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Michelle Obama urges release of kidnapped schoolgirls in Nigeria, as UK sends assistance

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Michella Obama and Malala Yousafzai are among a growing chorus of voices who have joined the #BringBackOurGirls viral campaign to free the 284 school girls kidnapped in Nigeria by an Islamic terror group last month.

The public figures, along with celebrities such as Naomi Campbell and Bradley Cooper, have posted photos of themselves holding #BringBackOurGirls signs on Instagram and Twitter.

Pressure from the international community to safely locate the missing school girls - taken at gunpoint from their school in northern Nigeria on April 14 - has ratcheted up in the past few days. Both the British and US government have sent specialist officers and technical assistance teams to the country, in a bid to intensify the search.

Malala Yousafzai has been a vocal campaigner from the outset of the crisis

The girls, aged 16 to 18 years old and from mostly Christian families, are believed to be somewhere in the vast and lawless Sembisa Forest region of northeast Nigeria under the control of radical Islamist group Boko Haram.

There are fears that some of the girls have already been smuggled over the border into Cameroon and Chad, after Boko Haram leader Abubakar Shekau claimed responsibility for their abduction and vowed to sell them as slaves.

"I will sell them in the market, by Allah. I will sell them off and marry them off. There is a market for selling humans," he taunted, in a video obtained by newswire AFP.

The school girls were kidnapped at gunpoint from their dormitories in the middle of the night on April 14

The Nigerian government has faced increasing criticism over its lack of action in the crisis, with military officials struggling to get a hold of the situation.

Yesterday, police officials offered a 50m naira (£177,000 or $300,000) reward on information leading to the location of the kidnapped group.

A statement from the Nigerian police high command promised the money to anyone who "volunteers credible information that will lead to the location and rescue of the female students."

A host of Hollywood men, including Sean Penn, Ashton Kutcher, Justin Timberlake and Bradley Cooper, add their voices to the campaign to free the girls

As well as the 284 girls held from the attack on 14 April, Boko Harem has also abducted a further eight girls, aged between eight and 15, in an overnight raid on a village on Monday.

This brings the total held captive to 284, with a further 50 girls managing to escape as the armed rebels made their way through villages away from the school in Chibok, killing people and burning down buildings en-route.

As the days go by with no sign of their daughters, the girls' family members are becoming increasingly fraught.

"They’d assured us they would rescue our children but... we still haven't seen our daughters," one of the victim's mothers, Rahila Bitrus, told Channel 4. "We are going through the very worst moment of our lives."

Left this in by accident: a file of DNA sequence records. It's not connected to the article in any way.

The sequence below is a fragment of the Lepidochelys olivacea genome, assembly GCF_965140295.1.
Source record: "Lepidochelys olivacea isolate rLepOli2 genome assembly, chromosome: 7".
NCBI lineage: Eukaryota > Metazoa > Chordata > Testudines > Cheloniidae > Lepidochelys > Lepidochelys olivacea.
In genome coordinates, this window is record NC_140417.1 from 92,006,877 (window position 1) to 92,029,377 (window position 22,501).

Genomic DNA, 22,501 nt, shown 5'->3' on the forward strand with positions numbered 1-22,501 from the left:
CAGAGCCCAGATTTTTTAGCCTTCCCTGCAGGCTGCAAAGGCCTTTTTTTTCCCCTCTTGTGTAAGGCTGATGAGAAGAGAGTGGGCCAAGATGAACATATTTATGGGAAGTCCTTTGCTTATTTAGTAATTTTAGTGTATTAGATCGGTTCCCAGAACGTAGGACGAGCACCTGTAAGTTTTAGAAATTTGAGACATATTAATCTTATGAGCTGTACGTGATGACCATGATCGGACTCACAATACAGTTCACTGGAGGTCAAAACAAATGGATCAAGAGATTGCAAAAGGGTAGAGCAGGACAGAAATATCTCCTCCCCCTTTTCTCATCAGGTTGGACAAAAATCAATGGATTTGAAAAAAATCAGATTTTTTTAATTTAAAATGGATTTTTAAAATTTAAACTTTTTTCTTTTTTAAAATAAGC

"There is no way to describe what we are feeling. It is just one long nightmare," one woman whose daughter and niece were abducted told the Guardian.

Jessica Biel pledges to #BringBackOurGirls

British Prime Minister David Cameron described the mass kidnappings as "an act of pure evil" in an address to Parliament, and pledged special forces and intelligence-gathering aircraft to Nigeria, in an effort to track down the group.

President Barack Obama said the US government was doing its utmost to help resolve a "terrible situation".

"In the short term our goal is obviously to help the international community, and the Nigerian government, as a team to do everything we can to recover these young ladies," he said in an interview with NBC.

Naomi Campbell tweets her support for the girls' safe return

Other public figures have also voiced their dismay over the situation. UNHCR special envoy Angelina Jolie described the abductions as an act of "unthinkable cruelty and evil".

US First Lady Michelle Obama posted a sign on Twitter, with the caption, "our prayers are with the missing Nigerian girls and their families. It's time to #BringBackOurGirls."

Education activist Malala Yousafzai, who survived being shot in the head by the Taliban in Pakistan last year, referred to the girls as "our sisters" as she plead for their release.

Yousafzai also said Boko Haram were "using and abusing the name of Islam."

"In Islam, it is said by the Prophet that education is not only your right, it's your duty to go and get knowledge," she said, in an interview with Radio 4's Today programme. "It's the right of every girl and every boy, so there is no discrimination in Islam."

Michelle Obama urges an end to the mass abduction

Boko Haram's terror campaign in Nigeria has resulted in the loss of over 4000 lives in the past four years. At least 75 people were killed in a car bombing in the capital, Abuja, last week, and a further 50 pupils were massacred at a school in Yobe state in February. It's also thought to be behind a massacre of 300 people in a market in Gamboru Ngala, a town close to the border with Cameroon in Nigeria's lawless northeast region, earlier this week.

The group claims to be fighting for an Islamic state in northern Nigeria, with strict adherence to Sharia law.

Words: Anna Brech, Photos: Twitter and Rex Features

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